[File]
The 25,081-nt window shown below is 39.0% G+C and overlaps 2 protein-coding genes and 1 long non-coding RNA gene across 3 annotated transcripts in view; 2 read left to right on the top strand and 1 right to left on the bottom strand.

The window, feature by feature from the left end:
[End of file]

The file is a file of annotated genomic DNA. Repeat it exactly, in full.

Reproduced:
The 25,081-nt window shown below is 39.0% G+C and overlaps 2 protein-coding genes and 1 long non-coding RNA gene across 3 annotated transcripts in view; 2 read left to right on the top strand and 1 right to left on the bottom strand.

The window, feature by feature from the left end: